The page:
Monday, February 28, 2011

On Not Writing

Why do some people write? Because they lack the character not to write.

(Karl Kraus)

We're reduced to cliche, as well as rubble.


Not long ago I came into the possession of a guide to Lombardy and Piedmont dating back to 1914. It’s a book that interests me for a number of reasons, but I was especially delighted by the old maps of my hometown, drawn in the distinctive and attractive style of the Touring Club Italiano publications. Looking for familiar haunts, I came across the road in which my father spent all of his working life, and found a river running through it.

I knew this, of course: the blue line at the top is a tract of the fossa interna (‘inner ditch’), one of the city’s many historical canals, which was paved over in 1930 to aid the circulation of cars. What gives this a degree of personal significance is that my father always referred to the intersection between Corso di Porta Romana and via Santa Sofia as il ponte (‘the bridge’), including when he had to give directions to unsuspecting and soon to be puzzled motorists, and regardless of the fact that by the time he was born the bridge had already been removed, the waterway covered. But there they are.

I could write about this today, as I planned to: continue scanning that map, of Milan before two world wars and, which in the second brought extensive Allied bombings; of Milan before the economic miracle, and even longer before the terminal decline of its manufacturing industry. I could write about this, recycling some of the things that I learned from Owen Hatherley’s latest book, and it would be what you have come to expect of me. But I won’t. And not just because my mind has been elsewhere. Although mostly yes, that’s in fact exactly why.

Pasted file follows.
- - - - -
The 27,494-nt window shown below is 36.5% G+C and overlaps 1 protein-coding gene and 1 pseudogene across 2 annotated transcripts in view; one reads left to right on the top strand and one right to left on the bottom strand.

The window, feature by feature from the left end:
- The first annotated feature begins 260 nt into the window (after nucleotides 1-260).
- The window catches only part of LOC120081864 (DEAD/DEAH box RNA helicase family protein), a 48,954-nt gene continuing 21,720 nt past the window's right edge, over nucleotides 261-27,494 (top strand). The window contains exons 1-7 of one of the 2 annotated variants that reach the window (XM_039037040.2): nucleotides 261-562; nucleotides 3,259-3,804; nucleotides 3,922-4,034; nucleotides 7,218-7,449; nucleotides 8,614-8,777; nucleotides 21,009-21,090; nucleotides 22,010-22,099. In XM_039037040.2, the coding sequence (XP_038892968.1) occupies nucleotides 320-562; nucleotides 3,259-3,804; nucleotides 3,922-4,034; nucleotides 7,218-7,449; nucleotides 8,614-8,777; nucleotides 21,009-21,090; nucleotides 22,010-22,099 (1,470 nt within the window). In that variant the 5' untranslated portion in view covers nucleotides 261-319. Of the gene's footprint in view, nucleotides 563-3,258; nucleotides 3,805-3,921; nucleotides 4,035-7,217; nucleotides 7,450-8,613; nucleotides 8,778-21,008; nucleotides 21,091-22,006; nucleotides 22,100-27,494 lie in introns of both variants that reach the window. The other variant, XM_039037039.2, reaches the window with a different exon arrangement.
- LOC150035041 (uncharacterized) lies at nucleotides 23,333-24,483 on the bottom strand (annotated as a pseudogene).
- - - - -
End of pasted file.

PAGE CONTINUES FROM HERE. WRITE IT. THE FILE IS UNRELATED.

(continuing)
The always thoughtful George D remarked in the comments to last week’s post (on slowness) that he often finds the rhythm of this blog too fast.
You say something, I chew it over, see if there's anything to digest, and it's Monday again.

I think he might have partly been referring to how each new post effectively curtails the discussion of the previous one, but I am quite sensitive to his argument generally, and aware of the contradiction between my occasional appeals to slow, considerate, economical writing and the fact that, while I don’t post terribly often compared to most bloggers, I do so ponderously, and over time it builds up to quite a lot of words and commentary. In fact it’s secretly how I like it: the pretence of slow blogging, and the space to write regularly and at length on the topics that interest me. I couldn’t get you to read the book, but somehow enough people come back every week to make it worth my while and feed my slightly obsessive habit.

And it really is habit-forming, this discipline of mine: forty-seven essay-length posts a year, on most Mondays. I will spare you the sprezzatura: it takes effort, as well as being an occupation that I really have no business finding the time for. But writing is also about cultivating a separate identity, and so I have started to see myself, over time, as something of a commentator. I could temper the immodesty if it was that kind of post, but it isn’t and I won’t: suffice to say that I find myself with this public voice and with it comes the opportunity to put certain thoughts into words but also something of a sense of duty to the moment that I think is in fact quite commonly felt amongst people in charge of tiny corners of the Web such as this one, and not entirely displaced. We say so much by the things we don’t talk about.